LAS VEGAS -- Fontainebleau Resorts plans to provide an Apple iMac computer in each of the 5,300 rooms at its soon-to-reopen, remodeled Miami flagship and $3 billion hotel-casino being built on the Las Vegas Strip.
The $15 million investment in the sleek 22-inch computers is the marquee feature in an effort to add high-tech touches throughout the resorts, says Fontainebleau majority owner Jeffrey Soffer.
The Macs are Apple's first major venture into the hospitality industry. A handful of small hotels already provide in-room computers, and others have keyboards used for Web access through the TV, but the Fontainebleau effort is on a far grander scale.
Apple hardware and software will be used for the Fontainebleau's online reservation service, automated check-in kiosks and even computerized, touch-screen maps that will personalize directions for users. The computers will be standard in the room and free to guests.
The in-room iMacs also will:
•Be preloaded with music playlists created by celebrities that can be downloaded to iPods or other portable music devices.
•Have an interface for transferring photos from a digital camera to be e-mailed to friends and family.
•Offer digital versions of the guests' hometown newspapers when available.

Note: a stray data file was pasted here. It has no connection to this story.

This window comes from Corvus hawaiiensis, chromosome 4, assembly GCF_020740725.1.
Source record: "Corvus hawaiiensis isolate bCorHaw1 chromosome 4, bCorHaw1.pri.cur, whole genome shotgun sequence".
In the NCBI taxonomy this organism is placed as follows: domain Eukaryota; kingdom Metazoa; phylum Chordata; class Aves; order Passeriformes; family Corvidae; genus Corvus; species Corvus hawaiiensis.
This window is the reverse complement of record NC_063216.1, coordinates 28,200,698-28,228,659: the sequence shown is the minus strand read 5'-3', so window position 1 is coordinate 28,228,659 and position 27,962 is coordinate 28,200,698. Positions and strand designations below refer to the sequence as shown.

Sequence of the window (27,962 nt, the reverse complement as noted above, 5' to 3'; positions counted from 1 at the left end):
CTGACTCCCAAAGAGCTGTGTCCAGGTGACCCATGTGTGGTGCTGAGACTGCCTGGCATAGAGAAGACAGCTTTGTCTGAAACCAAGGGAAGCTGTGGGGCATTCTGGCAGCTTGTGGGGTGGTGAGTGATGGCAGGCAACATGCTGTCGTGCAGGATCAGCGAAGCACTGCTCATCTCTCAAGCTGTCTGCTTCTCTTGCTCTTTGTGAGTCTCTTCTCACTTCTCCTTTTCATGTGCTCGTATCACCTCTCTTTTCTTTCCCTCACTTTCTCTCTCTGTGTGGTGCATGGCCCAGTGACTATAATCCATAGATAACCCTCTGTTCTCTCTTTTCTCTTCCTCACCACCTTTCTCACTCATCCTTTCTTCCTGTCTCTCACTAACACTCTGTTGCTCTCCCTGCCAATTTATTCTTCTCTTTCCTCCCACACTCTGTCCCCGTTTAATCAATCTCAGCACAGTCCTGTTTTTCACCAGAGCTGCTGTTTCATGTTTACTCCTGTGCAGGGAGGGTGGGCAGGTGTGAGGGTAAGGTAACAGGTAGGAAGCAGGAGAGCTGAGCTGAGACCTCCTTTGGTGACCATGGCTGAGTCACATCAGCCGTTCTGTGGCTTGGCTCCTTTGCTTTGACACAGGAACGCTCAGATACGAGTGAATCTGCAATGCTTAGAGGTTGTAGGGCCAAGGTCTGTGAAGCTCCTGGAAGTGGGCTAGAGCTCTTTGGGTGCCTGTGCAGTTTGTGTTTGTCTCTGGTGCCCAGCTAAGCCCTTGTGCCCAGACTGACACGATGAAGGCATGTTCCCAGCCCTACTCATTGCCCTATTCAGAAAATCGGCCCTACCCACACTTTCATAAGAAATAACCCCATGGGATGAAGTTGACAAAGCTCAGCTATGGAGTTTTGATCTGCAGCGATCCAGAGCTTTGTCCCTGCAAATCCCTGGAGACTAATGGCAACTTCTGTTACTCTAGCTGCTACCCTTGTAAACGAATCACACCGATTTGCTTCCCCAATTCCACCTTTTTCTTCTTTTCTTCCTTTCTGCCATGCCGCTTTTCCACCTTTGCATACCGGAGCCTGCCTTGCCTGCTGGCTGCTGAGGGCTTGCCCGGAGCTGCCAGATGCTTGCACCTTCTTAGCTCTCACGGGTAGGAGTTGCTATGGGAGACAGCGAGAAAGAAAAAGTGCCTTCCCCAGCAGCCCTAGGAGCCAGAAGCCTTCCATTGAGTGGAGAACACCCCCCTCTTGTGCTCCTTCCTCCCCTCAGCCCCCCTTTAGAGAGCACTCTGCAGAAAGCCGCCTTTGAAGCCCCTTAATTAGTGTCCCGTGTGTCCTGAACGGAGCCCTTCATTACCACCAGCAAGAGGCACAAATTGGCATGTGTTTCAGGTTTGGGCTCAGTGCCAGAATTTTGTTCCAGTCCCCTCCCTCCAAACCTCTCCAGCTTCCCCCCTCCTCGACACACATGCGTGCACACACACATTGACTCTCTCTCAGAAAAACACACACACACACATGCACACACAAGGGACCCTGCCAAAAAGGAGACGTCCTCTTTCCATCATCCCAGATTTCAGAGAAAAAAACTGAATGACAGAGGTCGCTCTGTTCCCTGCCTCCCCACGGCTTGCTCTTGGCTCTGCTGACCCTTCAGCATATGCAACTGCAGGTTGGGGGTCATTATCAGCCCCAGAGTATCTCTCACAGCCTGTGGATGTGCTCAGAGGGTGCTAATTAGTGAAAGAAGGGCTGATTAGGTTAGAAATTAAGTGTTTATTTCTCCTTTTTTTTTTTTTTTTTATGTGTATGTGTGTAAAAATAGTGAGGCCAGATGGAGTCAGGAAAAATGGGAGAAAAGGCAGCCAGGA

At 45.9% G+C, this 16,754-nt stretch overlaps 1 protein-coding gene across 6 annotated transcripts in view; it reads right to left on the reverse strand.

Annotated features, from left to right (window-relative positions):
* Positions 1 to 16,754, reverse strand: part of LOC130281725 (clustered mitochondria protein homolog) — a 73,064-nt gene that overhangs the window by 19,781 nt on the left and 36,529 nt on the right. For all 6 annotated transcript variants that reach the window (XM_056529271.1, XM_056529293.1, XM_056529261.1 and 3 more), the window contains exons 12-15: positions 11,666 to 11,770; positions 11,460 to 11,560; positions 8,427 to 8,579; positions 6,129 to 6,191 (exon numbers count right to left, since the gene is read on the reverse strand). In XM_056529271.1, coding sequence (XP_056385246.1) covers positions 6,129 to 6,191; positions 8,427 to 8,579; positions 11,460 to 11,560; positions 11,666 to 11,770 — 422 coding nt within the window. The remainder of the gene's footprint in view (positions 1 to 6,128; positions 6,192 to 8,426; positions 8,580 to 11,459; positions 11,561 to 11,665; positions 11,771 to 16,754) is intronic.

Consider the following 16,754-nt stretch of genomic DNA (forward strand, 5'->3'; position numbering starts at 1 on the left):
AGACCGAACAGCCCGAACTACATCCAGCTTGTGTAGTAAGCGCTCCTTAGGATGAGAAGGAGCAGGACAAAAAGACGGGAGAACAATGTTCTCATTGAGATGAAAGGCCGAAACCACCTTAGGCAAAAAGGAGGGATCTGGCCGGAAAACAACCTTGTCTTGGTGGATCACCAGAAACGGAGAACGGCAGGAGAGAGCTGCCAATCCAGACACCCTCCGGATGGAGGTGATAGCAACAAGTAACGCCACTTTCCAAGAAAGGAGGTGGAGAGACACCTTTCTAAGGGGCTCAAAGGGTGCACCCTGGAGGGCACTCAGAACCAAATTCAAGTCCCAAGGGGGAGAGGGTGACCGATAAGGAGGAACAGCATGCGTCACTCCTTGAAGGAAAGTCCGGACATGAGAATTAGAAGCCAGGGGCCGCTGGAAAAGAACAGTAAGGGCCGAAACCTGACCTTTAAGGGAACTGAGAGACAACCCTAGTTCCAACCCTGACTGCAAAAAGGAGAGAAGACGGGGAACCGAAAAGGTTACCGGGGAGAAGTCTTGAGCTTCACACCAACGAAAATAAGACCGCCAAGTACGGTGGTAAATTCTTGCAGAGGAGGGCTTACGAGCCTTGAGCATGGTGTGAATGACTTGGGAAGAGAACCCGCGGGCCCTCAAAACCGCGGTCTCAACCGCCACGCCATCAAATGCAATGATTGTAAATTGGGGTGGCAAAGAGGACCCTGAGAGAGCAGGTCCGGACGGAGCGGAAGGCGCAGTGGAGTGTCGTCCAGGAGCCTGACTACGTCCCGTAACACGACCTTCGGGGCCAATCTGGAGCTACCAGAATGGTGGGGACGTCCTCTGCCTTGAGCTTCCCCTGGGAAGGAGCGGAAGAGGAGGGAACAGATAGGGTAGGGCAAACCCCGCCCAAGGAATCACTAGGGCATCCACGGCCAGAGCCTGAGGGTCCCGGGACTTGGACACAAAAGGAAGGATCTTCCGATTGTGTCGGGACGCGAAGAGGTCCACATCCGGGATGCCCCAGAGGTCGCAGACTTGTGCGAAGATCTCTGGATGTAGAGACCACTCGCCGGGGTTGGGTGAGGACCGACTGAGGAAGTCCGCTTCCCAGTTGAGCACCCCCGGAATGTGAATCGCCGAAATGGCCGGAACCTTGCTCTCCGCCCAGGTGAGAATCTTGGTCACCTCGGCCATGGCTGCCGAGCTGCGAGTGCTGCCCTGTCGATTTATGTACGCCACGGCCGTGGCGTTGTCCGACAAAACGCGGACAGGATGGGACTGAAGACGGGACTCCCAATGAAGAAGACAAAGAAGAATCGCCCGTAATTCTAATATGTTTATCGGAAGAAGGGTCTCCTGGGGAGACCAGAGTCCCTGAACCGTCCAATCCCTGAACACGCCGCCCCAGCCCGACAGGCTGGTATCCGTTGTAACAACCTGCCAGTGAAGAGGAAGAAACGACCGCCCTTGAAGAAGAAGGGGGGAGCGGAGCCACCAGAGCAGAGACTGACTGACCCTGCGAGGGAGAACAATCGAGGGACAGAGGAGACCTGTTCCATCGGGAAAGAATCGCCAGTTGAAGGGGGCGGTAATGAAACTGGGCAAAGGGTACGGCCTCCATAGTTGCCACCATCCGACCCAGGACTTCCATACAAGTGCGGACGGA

"We want to create the first paperless hotel room," Soffer says. A spokesman from Apple referred questions to Soffer.
The concept elicited conflicting reactions from faculty at Cornell University's School of Hotel Administration.
"A computer in every hotel room is an amenity whose time has come," says professor Chekitan Dev. He points to a 2005 Harris Interactive survey of 2,400 travelers that showed in-room computers were atop a list of products or services that were "missing from your hotel stay that you would be willing to pay more for."
Dev's colleague, visiting professor Lisa Klein Pearo, is more skeptical: "I'm not convinced that the paperless hotel is a real selling point because people generally like pieces of paper they can carry around with them."
The 54-year-old Fontainebleau in Miami Beach will have about 1,400 rooms when it reopens in early September after a $500 million renovation, and the 63-story Las Vegas resort will have 3,889 suites when it opens in October 2009.
Las Vegas Advisor newsletter publisher Anthony Curtis says the move shows how important business-equipped rooms have become.
"Is this groundbreaking? I don't think really," he says. "Is a good idea? Yes. It will be a good selling point."